Fifty-five million years. It’s a long time, no matter how you look at it. For 55 million years, particles of sand, in shades of blood red, caramelised orange and an exhausted, jaded rust have sifted one over the other in this part of the world.
I stand clasping a few of them, gasping for breath.
I’m in the middle of the Namib Desert, the oldest desert in the world. It’s the desert whose very name means wide open space and whose powerful two syllables, sands and scorched shadows almost define the country it lives in.
Namibia. The land of wide open space.
The reality is that I’m nowhere near the middle of the Namib Desert, an expanse whose boundaries stretch for over 32 000 meters from the Forbidden Territories in the south to the Skeleton Coast in the north.
I’m at – and on – the edge, huffing and puffing, slipping and sliding, stumbling and generally bumbling around as I try to climb Dune 45, the most accessible dune in the Namib Naukluft National Park.
Accessible, of course, is a relative term. Almost insulting as I think about it now, my lungs straining at the seams, my capillaries compressing every blood cell in the quest for more oxygen.
Dune walking, like moon walking, is harder than it looks and we’re racing against the sun to reach the top first.
It doesn’t seem like a fair contest. The sun has been practicing for more than 55 million years, whereas I only arrived last night. The sun didn’t need to rescue the 4 x 4 from spinning ruts in the sand, nor negotiate with officials over paperwork at the entrance to the park. It didn’t need to feel old as it scrambled past students who giggled their way to the top.
On second thoughts, after 4.6 billion years, perhaps the sun does feel old. The Namib Desert must look like a cheeky little upstart; the travellers who scramble across its sand, ducklings in the wake of burning waves.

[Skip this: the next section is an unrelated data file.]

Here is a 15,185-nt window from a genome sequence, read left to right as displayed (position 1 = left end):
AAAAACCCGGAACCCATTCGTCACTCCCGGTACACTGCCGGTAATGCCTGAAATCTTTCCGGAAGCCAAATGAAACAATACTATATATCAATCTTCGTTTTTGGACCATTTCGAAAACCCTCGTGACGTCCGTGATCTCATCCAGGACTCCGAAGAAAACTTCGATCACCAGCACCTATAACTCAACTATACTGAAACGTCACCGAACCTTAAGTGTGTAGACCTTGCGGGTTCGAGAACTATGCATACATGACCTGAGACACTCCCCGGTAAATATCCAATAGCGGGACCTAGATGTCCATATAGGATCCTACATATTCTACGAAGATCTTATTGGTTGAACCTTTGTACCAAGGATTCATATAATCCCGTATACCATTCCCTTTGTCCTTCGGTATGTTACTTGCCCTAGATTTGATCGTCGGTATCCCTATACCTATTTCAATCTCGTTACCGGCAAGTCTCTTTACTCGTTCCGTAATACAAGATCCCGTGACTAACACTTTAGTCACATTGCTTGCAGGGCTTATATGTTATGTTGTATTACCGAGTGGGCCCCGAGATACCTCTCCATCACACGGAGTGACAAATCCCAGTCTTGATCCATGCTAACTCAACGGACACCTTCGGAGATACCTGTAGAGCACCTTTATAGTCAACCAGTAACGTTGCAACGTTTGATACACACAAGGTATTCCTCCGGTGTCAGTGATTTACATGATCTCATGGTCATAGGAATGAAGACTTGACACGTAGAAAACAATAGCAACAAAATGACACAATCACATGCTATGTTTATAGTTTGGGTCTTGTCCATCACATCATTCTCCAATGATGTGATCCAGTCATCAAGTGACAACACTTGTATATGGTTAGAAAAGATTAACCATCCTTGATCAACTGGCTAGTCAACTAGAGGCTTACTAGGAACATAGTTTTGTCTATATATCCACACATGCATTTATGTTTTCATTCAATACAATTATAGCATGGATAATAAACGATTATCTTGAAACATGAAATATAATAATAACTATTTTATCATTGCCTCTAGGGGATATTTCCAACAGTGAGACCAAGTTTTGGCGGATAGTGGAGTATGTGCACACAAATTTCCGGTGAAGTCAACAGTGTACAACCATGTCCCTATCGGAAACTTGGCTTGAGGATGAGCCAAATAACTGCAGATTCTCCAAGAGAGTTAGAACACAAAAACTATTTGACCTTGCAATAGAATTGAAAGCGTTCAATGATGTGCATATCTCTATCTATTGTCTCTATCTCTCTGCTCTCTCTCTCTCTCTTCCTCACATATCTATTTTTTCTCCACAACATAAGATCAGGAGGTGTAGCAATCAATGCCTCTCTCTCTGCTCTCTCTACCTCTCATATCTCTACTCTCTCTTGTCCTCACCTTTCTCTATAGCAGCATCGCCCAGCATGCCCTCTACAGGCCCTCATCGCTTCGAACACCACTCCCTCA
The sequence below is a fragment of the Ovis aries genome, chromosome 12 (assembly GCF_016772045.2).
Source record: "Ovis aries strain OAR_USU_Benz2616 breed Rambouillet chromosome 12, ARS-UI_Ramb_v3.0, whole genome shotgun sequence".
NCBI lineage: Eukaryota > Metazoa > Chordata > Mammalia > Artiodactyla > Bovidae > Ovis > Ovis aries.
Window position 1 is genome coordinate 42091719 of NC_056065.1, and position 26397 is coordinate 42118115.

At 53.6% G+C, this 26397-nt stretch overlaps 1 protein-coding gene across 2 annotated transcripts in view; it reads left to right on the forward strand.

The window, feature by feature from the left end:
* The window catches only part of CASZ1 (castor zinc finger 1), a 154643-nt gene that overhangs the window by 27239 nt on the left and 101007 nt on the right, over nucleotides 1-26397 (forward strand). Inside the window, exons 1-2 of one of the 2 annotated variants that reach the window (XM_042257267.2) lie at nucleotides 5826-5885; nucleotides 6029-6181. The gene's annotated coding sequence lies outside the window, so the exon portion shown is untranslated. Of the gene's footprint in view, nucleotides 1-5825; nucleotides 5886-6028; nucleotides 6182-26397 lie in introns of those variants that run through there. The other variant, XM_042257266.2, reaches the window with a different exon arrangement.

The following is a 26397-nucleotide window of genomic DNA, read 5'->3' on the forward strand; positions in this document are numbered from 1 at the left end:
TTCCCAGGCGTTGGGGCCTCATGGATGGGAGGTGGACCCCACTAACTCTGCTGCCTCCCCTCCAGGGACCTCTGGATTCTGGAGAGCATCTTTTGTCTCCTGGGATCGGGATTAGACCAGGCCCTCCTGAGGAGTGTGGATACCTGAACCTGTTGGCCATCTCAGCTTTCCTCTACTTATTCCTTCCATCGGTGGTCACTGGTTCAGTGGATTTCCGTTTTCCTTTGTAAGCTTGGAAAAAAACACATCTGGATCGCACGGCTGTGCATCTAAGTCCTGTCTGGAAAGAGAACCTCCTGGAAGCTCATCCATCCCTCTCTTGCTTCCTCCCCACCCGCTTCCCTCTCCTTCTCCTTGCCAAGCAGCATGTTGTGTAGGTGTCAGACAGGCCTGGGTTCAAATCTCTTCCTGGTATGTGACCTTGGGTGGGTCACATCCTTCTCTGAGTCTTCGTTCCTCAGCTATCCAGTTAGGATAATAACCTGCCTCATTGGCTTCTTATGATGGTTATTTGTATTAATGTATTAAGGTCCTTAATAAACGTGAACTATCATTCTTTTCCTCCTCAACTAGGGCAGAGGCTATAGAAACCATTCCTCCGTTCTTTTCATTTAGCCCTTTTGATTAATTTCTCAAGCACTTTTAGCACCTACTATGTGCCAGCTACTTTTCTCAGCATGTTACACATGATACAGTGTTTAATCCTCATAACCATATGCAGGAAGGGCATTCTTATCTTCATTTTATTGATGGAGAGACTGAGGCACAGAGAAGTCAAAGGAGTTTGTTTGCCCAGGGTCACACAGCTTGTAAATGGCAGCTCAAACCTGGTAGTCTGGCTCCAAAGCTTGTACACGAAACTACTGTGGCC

Dune 45 may be popular, but elsewhere the desert is empty. Empty of humans, at least.
Standing proud on the horizon, an oryx silhouettes itself against the violet sky. We leave Dune 45 and move closer, the colours growling with intensity as the sun reasserts its authority over the day. Four or five oryxes stand beneath their leader, ears twitching, bodies still, faces turned towards us.
Against the red, their monochrome faces and spiralled- yet-straight antlers pierce the ocean of colour. Majestic. Permanent. More suited to this environment.
I reach for my camera.
In a flash of hooves and a low rumbling of dust, they’re gone, on to the safety and shadow of the next rippling dune.
From the air, it’s easier to track oryxes – and even to pick out an ostrich and some springboks as they gallop along the horizon. A flight from Sossusvlei Lodge reveals choppy crimson waves beneath a cloud of smoky red haze. Yet there’s more to the Namib Desert than that. Hidden behind the “accessible” dunes, there’s sandy golden patches with unexplained circles drawn into the sand. There’s scrubland and canyons and breadcrumbed dunes with scratchy balls of bleached quill grass.
And, most captivating of all, there’s Sossusvlei.
Depending on who you ask, Sossusvlei means “Dead Valley” or “The Point of No Return.”
It’s a creamy, jigsaw carpet spread across a valley of scarlet, punctured only by the ghosts of undead trees. Their charred, dark branches reach into the sky, making forks like serpents’ tongues. They cast a spell so powerful over the index fingers of those who visit that they cannot help but take 55 million photographs and press their eyes against the viewfinder for hours on end.
Or perhaps that was just me.
This particular part of the desert is called Dead Vlei, and there’s not so much discussion about what that phrase means.
As recently as 1000 years ago, water flowed, or at least trickled, through the depression at Sossusvlei. As the temperature rose, the valley beds dried out, forming a natural clay jigsaw that became the playground of photographers’ dreams.
“The trees are dead,” our local guide tells me. “But without water, they cannot rot.”
“They cast a spell so powerful over the index fingers of those who visit that they cannot help but take 55 million photographs and press their eyes against the viewfinder for hours on end. Or perhaps that was just me.”
I look around with new eyes and notice a whitebait spider scuttling into a crevice to hide from the sun.
“They’ve been this way for almost 900 years,” the guide adds.
Nine hundred years. Before I came to the Namib Desert, I might have thought that was a long time.
The trees in question have bolt upright trunks with stubby branches coloured a dark chocolate brown – Cadbury trees on the milky surface of the valley. In the distance, oryx stare at us, tilting their spiral horns in disbelief at our trespass through this natural graveyard.
While the trees may be dead, there’s still plenty of life scurrying across the sand (and I’m not just talking about the tourists on Dune 45.)